Taking place in an undisclosed location today (20 June), 19 breeding pairs of the native dormouse were released by the charity People’s Trust for Endangered Species (PTES), which is leading the scheme to save the dormouse from extinction.
The hazel dormouse has become extinct from 17 English countries since the end of the 19th century, placing them in a critical state of decline. The loss of woodland and hedgerow habitat, as well as changes to traditional countryside management practices have been blamed for the decline.
Ian White, PTES’ Dormouse Officer said: “Our dormouse conservation work involves managing a nationwide dormouse monitoring scheme, coordinating annual reintroductions and advising land owners about empathetic land management practices.
"The reintroductions are important for the long-term conservation of this species, as we’re restoring dormice to counties where they’ve been lost so that they can thrive again. This is a great start in beginning to combat their decline. Our approach also benefits a whole raft of other species including birds, bats and butterflies.”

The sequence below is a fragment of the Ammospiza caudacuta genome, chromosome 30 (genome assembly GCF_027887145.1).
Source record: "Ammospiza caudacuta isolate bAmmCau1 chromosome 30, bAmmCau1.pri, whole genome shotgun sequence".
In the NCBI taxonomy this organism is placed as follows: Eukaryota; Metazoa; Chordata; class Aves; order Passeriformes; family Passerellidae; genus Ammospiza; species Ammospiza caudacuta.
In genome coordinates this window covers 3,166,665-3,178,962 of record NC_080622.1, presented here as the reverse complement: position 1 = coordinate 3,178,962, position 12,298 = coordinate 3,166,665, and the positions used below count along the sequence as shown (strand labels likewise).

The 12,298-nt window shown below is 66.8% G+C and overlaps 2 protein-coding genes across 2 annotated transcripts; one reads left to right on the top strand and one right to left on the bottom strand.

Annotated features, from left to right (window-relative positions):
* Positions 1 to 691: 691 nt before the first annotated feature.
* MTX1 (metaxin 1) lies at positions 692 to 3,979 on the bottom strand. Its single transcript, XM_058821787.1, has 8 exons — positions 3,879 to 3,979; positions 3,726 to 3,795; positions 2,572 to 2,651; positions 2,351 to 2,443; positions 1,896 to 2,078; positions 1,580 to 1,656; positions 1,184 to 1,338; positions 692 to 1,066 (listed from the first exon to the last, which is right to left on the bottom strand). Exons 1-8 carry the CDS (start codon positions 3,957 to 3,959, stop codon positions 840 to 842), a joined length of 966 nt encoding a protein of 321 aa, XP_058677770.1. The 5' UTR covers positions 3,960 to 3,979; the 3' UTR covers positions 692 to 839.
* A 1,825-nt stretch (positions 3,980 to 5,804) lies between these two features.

Prior to release, the dormice undergo a six-week quarantine at ZSL (Zoological Society of London), and Paignton Zoo in Devon to check they are in top condition and reduce the risk of them passing non-native disease, so that they have the best chance of forming a healthy population in the wild.
This marks the 27th reintroduction through the PTES scheme, which has seen a total of 864 dormice released over a 24 year period across 12 English countries.
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